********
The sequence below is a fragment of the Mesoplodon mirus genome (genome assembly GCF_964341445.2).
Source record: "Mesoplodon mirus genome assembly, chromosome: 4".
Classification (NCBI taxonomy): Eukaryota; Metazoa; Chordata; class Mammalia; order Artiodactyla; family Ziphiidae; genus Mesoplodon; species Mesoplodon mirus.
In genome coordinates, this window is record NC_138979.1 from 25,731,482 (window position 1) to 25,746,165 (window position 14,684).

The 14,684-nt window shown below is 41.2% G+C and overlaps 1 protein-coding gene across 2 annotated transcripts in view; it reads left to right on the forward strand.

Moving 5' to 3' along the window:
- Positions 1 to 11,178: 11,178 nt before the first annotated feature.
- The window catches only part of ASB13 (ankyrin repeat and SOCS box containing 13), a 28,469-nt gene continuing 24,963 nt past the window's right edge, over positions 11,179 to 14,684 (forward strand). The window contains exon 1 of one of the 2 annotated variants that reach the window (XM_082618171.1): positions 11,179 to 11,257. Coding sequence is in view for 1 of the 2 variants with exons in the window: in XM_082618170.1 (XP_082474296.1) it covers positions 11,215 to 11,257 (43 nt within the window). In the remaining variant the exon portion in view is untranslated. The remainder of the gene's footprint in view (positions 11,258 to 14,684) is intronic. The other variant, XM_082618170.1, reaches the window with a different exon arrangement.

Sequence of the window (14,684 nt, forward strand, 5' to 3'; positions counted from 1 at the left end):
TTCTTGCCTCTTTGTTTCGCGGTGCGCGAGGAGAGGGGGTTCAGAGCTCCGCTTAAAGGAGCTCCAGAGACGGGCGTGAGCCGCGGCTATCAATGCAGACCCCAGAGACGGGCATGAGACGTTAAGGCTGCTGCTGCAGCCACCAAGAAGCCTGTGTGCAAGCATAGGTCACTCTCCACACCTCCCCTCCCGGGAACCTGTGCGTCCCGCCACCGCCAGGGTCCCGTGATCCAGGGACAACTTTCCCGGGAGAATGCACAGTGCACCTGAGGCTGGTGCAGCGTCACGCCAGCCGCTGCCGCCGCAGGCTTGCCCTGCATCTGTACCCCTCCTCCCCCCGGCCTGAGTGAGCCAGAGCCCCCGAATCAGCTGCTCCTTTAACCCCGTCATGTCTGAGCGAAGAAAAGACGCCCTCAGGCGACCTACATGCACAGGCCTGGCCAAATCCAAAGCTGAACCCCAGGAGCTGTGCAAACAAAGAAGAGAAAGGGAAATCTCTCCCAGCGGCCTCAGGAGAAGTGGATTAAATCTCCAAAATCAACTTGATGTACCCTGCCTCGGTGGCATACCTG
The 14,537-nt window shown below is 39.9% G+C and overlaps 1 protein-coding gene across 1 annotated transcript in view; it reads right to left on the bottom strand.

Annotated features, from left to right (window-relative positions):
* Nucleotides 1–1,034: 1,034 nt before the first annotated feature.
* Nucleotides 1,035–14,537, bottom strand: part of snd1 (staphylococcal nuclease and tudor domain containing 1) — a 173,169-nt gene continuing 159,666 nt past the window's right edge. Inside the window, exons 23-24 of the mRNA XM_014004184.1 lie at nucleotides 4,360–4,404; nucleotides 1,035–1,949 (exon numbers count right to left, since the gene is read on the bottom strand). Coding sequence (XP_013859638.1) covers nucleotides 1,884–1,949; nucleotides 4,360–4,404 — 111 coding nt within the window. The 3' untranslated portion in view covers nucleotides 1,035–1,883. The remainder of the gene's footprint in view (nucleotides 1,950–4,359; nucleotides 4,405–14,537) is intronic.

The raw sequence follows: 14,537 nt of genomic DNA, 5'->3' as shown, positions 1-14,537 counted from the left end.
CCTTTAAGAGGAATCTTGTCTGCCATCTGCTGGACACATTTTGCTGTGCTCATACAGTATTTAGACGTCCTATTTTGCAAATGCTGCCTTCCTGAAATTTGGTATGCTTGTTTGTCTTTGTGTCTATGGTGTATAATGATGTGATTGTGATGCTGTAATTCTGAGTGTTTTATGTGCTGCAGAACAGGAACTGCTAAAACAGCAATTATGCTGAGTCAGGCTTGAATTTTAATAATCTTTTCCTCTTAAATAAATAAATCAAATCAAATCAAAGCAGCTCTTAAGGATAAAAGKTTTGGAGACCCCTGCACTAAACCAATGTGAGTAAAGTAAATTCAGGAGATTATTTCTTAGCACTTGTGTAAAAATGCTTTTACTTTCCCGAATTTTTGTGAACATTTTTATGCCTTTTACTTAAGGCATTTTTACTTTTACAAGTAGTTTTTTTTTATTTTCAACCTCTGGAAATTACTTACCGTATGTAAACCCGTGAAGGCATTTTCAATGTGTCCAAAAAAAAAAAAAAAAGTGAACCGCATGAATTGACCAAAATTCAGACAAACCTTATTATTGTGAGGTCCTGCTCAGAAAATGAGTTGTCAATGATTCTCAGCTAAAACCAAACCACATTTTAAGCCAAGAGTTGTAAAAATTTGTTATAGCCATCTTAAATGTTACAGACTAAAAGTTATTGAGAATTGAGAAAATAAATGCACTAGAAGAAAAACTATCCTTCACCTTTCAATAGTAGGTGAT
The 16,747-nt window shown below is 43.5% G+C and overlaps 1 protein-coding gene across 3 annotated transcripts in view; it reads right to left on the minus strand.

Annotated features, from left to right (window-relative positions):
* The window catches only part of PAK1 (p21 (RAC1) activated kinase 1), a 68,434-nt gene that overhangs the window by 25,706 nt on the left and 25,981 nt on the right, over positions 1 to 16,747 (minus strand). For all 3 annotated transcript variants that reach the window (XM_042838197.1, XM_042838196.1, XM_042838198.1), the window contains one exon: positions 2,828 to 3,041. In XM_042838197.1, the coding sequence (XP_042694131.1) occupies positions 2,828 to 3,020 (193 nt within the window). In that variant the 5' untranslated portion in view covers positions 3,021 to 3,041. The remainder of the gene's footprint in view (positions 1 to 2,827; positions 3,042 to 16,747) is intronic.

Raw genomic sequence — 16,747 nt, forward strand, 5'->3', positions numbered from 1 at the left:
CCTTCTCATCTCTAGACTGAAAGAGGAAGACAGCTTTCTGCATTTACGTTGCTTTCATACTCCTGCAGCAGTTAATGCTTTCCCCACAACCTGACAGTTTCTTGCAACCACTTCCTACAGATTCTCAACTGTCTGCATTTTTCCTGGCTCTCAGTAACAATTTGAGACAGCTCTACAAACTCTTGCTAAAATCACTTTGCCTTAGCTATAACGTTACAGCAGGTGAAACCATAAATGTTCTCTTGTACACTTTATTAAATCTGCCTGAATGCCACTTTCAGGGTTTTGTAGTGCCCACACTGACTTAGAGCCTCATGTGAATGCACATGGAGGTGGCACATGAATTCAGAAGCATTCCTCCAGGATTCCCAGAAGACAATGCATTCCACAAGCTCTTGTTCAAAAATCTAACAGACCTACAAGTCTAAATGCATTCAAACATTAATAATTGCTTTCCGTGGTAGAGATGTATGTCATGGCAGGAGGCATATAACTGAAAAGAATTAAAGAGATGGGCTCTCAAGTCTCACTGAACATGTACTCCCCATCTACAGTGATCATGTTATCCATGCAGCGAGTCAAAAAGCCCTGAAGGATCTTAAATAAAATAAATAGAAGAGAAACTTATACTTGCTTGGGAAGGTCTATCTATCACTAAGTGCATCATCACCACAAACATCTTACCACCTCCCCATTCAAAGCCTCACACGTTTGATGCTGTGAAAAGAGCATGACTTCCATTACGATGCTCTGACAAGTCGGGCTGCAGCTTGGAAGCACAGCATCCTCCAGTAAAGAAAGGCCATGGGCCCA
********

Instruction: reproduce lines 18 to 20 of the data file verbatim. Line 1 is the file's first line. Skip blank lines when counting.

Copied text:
Annotated features, from left to right (window-relative positions):
* The window catches only part of PAK1 (p21 (RAC1) activated kinase 1), a 68,434-nt gene that overhangs the window by 25,706 nt on the left and 25,981 nt on the right, over positions 1 to 16,747 (minus strand). For all 3 annotated transcript variants that reach the window (XM_042838197.1, XM_042838196.1, XM_042838198.1), the window contains one exon: positions 2,828 to 3,041. In XM_042838197.1, the coding sequence (XP_042694131.1) occupies positions 2,828 to 3,020 (193 nt within the window). In that variant the 5' untranslated portion in view covers positions 3,021 to 3,041. The remainder of the gene's footprint in view (positions 1 to 2,827; positions 3,042 to 16,747) is intronic.

Raw genomic sequence — 16,747 nt, forward strand, 5'->3', positions numbered from 1 at the left: